Translating (between my native tongues of Spanish and English, but also other languages I’ve studied, like Nahuatl) is a great tool for this sort of close personal examination, as language and thought are closely connected. And writing in multiple genres for multiple audience also keeps me from falling into a rut. I push myself with every new project, push the boundaries of both my creative skills and my very being, helping me deepen my identity and writing philosophy, anchoring both in community and ancestral lore, de-centering the worst aspects of my European heritage (like capitalism and colonialism). The most important lesson I’ve learned as an author, actually, is that writing is ultimately about the book and the reader. Not me. When we remove our ego from a project and fight for it to be the best it can be for the audience we need to reach, magic happens.

How does Twitter influence your creativity?
Twitter has allowed me to stand in solidarity with like-minded social justice warriors (a title I proudly accept) as we collectively fight for greater equity and dignity in our society. It has also given me a platform to share knowledge with the world, especially harder-to-find information about pre-Columbian Mesoamerica, the Nahuatl language, etc. Realizing that the key to social media is content creation, I’ve used Twitter to develop new strategies for conveying complex ideas in catchy, pithy ways, which in turn has helped me to be more concise and “voicy” in my writing elsewhere.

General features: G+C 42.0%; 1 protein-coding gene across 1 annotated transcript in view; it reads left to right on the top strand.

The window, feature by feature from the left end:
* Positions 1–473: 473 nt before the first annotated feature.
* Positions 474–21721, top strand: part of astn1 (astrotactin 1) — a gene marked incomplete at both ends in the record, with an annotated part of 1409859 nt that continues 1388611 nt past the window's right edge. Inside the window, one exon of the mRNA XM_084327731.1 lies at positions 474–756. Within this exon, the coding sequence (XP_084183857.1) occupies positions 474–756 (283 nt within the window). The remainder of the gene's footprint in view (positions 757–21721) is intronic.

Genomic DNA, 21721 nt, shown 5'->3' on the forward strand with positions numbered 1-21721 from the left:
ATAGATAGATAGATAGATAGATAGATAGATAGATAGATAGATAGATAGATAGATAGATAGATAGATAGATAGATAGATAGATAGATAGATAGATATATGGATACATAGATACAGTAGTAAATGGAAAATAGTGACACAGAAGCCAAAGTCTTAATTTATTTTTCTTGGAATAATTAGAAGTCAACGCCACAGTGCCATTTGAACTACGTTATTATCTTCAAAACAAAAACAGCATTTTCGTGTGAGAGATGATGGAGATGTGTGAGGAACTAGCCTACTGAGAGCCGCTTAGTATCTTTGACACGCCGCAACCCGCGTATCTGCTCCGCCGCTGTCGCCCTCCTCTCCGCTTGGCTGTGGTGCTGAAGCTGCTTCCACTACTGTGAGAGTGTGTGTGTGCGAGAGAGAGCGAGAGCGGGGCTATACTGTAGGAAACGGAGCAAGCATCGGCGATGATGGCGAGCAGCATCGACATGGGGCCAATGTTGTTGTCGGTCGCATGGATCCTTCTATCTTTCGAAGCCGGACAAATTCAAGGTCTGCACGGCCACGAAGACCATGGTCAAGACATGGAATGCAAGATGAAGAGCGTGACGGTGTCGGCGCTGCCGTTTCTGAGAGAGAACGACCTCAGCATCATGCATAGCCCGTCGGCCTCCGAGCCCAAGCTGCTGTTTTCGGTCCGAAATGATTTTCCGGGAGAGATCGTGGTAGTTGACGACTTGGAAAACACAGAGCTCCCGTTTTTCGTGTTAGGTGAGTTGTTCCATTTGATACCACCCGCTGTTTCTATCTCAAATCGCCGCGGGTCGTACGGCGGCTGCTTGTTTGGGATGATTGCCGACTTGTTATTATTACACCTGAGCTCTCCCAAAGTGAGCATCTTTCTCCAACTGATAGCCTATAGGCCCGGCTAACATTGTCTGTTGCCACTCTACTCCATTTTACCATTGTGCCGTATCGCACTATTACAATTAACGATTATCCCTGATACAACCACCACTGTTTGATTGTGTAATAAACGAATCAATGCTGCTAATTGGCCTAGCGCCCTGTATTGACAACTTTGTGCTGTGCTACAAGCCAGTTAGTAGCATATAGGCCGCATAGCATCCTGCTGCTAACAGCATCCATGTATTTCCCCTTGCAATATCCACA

What do you hope young readers take from your writing?
I hope Mexican American (and more broadly, Latinx kids) come away with a clear conviction that our community is worthy of being depicted in books, of being studied in school, of being celebrated for its variegated diversity. I hope they are convinced their own lives, as particular and wholly unique iterations of our shared experience, though perhaps only wispily reflected in my work—like their own reflections in a window as they look out on the world—are beautiful and fascinating, full of all the glory and contradictions of any human life.

I hope that readers who aren’t from my community come away excited about how cool our culture and language are, fully recognizing us as their equals in this society and indignant at any further attempted erasure of us from the national conversation.

And this may seem strange, but I want some of them to wish, deep in their hearts, that they were Mexican American, too, as so many of us have wished our entire lives that we were anything other than the embarrassing folks on the wrong side of the tracks. Though they never can, we still welcome them as our siblings, our allies, our fellow human beings, beside whom we are proud to stand and raise our lamps against the darkness.

Thanks, David!